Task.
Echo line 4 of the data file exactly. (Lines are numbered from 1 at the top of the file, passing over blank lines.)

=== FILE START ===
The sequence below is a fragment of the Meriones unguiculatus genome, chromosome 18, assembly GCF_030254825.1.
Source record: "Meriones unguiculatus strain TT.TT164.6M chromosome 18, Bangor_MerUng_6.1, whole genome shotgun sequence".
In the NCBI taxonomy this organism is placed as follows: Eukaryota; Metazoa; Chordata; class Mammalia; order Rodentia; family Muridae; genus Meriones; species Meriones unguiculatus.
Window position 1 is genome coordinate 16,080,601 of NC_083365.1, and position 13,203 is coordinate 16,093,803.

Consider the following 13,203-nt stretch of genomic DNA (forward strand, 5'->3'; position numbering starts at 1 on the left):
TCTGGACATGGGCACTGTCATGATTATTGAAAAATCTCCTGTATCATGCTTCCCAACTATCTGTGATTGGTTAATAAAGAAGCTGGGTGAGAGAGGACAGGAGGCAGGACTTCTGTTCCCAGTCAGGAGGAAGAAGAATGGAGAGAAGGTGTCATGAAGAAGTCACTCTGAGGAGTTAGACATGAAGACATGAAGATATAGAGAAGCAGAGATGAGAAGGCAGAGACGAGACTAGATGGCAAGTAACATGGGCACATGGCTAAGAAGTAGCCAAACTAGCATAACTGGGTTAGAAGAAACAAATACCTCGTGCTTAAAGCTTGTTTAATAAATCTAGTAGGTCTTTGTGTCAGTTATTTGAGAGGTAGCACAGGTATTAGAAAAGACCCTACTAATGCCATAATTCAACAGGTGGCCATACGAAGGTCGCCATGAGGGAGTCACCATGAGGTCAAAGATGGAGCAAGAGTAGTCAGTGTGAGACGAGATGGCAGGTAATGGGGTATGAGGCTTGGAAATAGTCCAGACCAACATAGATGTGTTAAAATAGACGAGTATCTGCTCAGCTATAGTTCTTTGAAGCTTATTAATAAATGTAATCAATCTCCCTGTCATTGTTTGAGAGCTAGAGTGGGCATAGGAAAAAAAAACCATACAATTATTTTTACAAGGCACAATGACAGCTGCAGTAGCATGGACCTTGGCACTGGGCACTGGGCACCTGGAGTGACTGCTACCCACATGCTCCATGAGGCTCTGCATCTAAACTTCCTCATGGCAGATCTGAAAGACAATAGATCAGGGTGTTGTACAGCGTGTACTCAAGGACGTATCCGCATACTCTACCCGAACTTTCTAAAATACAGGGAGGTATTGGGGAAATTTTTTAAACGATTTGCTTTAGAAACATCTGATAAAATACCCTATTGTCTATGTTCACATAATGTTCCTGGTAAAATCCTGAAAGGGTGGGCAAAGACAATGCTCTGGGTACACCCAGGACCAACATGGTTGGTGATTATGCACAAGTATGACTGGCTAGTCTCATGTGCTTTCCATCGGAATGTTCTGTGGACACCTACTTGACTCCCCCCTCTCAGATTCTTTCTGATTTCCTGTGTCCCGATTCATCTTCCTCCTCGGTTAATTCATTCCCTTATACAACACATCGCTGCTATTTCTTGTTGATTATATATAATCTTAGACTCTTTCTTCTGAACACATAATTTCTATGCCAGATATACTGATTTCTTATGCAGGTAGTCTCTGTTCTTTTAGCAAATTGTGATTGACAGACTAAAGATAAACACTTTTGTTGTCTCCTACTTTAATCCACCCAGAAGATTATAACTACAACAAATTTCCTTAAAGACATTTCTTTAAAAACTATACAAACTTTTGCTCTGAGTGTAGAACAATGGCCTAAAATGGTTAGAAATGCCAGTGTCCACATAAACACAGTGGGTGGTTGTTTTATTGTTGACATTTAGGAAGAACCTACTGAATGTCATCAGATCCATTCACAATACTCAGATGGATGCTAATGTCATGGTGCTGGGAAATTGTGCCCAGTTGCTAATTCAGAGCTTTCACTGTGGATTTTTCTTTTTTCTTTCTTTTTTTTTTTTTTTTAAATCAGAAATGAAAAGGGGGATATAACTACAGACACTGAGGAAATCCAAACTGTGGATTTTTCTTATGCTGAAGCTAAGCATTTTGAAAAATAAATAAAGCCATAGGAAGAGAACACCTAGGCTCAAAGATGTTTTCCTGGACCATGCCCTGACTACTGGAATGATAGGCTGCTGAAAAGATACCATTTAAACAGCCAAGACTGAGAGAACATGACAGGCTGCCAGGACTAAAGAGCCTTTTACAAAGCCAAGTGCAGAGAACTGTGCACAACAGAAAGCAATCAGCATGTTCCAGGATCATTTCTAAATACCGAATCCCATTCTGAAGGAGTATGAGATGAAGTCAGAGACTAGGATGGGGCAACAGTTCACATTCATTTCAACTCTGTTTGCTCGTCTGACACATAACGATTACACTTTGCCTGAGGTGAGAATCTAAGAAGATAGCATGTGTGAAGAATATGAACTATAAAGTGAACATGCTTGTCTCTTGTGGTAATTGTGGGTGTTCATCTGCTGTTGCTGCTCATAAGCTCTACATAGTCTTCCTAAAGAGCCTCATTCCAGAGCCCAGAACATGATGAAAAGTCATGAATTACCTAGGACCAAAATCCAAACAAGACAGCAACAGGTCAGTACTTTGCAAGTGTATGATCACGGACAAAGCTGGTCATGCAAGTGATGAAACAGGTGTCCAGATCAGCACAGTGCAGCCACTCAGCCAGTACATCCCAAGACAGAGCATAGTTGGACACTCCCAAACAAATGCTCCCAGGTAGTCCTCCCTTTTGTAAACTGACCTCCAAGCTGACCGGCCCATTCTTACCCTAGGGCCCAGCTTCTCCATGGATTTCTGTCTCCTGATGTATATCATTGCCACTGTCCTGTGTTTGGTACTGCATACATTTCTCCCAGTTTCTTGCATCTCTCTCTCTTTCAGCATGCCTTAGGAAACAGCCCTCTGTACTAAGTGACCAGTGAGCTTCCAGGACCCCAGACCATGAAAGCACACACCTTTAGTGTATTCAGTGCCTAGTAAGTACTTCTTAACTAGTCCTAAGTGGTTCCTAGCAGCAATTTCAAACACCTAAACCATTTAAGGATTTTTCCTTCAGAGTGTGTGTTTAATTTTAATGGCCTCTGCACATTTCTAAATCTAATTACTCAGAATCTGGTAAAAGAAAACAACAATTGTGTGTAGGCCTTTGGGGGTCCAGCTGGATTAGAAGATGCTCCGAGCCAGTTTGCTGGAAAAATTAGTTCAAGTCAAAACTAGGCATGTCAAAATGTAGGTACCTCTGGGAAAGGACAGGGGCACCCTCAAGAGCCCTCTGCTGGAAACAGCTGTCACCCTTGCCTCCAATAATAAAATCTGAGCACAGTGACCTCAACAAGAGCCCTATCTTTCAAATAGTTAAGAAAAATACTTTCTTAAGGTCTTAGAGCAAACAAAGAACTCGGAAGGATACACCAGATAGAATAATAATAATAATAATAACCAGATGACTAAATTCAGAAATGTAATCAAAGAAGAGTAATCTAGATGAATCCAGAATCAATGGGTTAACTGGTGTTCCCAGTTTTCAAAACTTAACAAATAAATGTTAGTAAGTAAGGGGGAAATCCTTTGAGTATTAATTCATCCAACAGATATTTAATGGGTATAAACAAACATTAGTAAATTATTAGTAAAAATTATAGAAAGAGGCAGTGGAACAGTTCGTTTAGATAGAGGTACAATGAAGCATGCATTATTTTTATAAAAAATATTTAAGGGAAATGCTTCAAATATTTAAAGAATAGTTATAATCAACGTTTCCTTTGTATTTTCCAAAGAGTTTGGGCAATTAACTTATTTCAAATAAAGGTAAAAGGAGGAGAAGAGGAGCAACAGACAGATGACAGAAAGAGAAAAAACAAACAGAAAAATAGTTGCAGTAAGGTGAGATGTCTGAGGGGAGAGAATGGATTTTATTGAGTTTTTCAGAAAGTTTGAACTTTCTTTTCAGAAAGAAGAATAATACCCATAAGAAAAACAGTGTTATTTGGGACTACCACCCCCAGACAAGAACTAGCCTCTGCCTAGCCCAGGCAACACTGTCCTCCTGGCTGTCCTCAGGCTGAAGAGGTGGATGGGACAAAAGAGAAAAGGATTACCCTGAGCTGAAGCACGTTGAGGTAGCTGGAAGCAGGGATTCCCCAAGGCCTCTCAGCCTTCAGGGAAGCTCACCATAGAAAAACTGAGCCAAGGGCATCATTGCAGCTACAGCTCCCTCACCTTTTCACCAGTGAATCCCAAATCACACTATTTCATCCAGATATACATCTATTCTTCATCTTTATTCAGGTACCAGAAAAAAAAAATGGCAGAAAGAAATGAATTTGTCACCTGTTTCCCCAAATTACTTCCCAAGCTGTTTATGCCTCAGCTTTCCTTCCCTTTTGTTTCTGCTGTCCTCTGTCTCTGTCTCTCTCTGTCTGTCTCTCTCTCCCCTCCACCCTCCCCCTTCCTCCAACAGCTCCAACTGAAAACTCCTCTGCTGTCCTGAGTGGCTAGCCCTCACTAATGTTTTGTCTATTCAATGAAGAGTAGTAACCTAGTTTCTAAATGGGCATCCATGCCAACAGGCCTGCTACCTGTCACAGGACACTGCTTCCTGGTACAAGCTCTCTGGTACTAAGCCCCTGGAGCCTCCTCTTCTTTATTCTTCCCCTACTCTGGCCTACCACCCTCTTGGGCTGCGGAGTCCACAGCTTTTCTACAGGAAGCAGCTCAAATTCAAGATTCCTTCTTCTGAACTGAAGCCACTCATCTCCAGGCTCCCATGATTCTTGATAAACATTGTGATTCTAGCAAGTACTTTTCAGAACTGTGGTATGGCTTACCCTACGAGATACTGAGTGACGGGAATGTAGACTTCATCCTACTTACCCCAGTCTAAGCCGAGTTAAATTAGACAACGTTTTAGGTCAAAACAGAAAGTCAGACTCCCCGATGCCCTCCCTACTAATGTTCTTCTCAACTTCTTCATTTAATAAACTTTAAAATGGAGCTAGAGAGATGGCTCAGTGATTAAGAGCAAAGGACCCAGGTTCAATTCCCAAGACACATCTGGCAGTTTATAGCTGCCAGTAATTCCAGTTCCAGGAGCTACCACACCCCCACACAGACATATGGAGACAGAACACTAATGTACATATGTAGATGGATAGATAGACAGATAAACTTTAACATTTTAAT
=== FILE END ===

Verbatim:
Window position 1 is genome coordinate 16,080,601 of NC_083365.1, and position 13,203 is coordinate 16,093,803.